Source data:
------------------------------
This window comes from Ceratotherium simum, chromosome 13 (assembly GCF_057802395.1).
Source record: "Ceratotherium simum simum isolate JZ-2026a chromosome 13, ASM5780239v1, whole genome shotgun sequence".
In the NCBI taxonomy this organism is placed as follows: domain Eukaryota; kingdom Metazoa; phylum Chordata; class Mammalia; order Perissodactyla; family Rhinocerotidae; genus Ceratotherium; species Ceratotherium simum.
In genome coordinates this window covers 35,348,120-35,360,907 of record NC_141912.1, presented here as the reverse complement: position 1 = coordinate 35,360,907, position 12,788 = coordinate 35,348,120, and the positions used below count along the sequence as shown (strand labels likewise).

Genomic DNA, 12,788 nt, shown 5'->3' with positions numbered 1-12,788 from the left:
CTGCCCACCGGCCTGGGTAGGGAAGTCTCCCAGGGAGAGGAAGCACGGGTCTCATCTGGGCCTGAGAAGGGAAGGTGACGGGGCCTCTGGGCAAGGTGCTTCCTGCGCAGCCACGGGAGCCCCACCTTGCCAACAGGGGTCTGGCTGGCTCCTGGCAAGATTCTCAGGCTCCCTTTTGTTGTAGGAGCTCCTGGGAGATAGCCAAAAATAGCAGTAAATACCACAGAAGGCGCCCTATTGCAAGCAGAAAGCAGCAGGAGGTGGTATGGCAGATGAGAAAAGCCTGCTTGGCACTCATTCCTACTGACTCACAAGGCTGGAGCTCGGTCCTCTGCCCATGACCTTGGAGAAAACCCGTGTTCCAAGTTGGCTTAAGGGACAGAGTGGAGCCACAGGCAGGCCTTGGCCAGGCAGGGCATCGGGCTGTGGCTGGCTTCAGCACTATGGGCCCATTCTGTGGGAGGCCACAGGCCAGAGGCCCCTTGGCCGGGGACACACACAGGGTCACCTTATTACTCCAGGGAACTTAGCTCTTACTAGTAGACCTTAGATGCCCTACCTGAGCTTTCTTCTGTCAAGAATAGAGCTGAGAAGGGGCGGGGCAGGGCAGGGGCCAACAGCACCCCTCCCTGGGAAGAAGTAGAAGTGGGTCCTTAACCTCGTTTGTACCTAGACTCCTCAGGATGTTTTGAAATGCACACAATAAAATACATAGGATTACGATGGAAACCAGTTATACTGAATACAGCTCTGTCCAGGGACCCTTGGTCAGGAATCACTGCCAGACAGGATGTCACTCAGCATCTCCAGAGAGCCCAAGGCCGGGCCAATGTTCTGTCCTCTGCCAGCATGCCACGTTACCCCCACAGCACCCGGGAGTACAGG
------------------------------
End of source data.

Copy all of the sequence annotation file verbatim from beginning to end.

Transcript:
This window comes from Ceratotherium simum, chromosome 13 (assembly GCF_057802395.1).
Source record: "Ceratotherium simum simum isolate JZ-2026a chromosome 13, ASM5780239v1, whole genome shotgun sequence".
In the NCBI taxonomy this organism is placed as follows: domain Eukaryota; kingdom Metazoa; phylum Chordata; class Mammalia; order Perissodactyla; family Rhinocerotidae; genus Ceratotherium; species Ceratotherium simum.
In genome coordinates this window covers 35,348,120-35,360,907 of record NC_141912.1, presented here as the reverse complement: position 1 = coordinate 35,360,907, position 12,788 = coordinate 35,348,120, and the positions used below count along the sequence as shown (strand labels likewise).

Genomic DNA, 12,788 nt, shown 5'->3' with positions numbered 1-12,788 from the left:
CTGCCCACCGGCCTGGGTAGGGAAGTCTCCCAGGGAGAGGAAGCACGGGTCTCATCTGGGCCTGAGAAGGGAAGGTGACGGGGCCTCTGGGCAAGGTGCTTCCTGCGCAGCCACGGGAGCCCCACCTTGCCAACAGGGGTCTGGCTGGCTCCTGGCAAGATTCTCAGGCTCCCTTTTGTTGTAGGAGCTCCTGGGAGATAGCCAAAAATAGCAGTAAATACCACAGAAGGCGCCCTATTGCAAGCAGAAAGCAGCAGGAGGTGGTATGGCAGATGAGAAAAGCCTGCTTGGCACTCATTCCTACTGACTCACAAGGCTGGAGCTCGGTCCTCTGCCCATGACCTTGGAGAAAACCCGTGTTCCAAGTTGGCTTAAGGGACAGAGTGGAGCCACAGGCAGGCCTTGGCCAGGCAGGGCATCGGGCTGTGGCTGGCTTCAGCACTATGGGCCCATTCTGTGGGAGGCCACAGGCCAGAGGCCCCTTGGCCGGGGACACACACAGGGTCACCTTATTACTCCAGGGAACTTAGCTCTTACTAGTAGACCTTAGATGCCCTACCTGAGCTTTCTTCTGTCAAGAATAGAGCTGAGAAGGGGCGGGGCAGGGCAGGGGCCAACAGCACCCCTCCCTGGGAAGAAGTAGAAGTGGGTCCTTAACCTCGTTTGTACCTAGACTCCTCAGGATGTTTTGAAATGCACACAATAAAATACATAGGATTACGATGGAAACCAGTTATACTGAATACAGCTCTGTCCAGGGACCCTTGGTCAGGAATCACTGCCAGACAGGATGTCACTCAGCATCTCCAGAGAGCCCAAGGCCGGGCCAATGTTCTGTCCTCTGCCAGCATGCCACGTTACCCCCACAGCACCCGGGAGTACAGG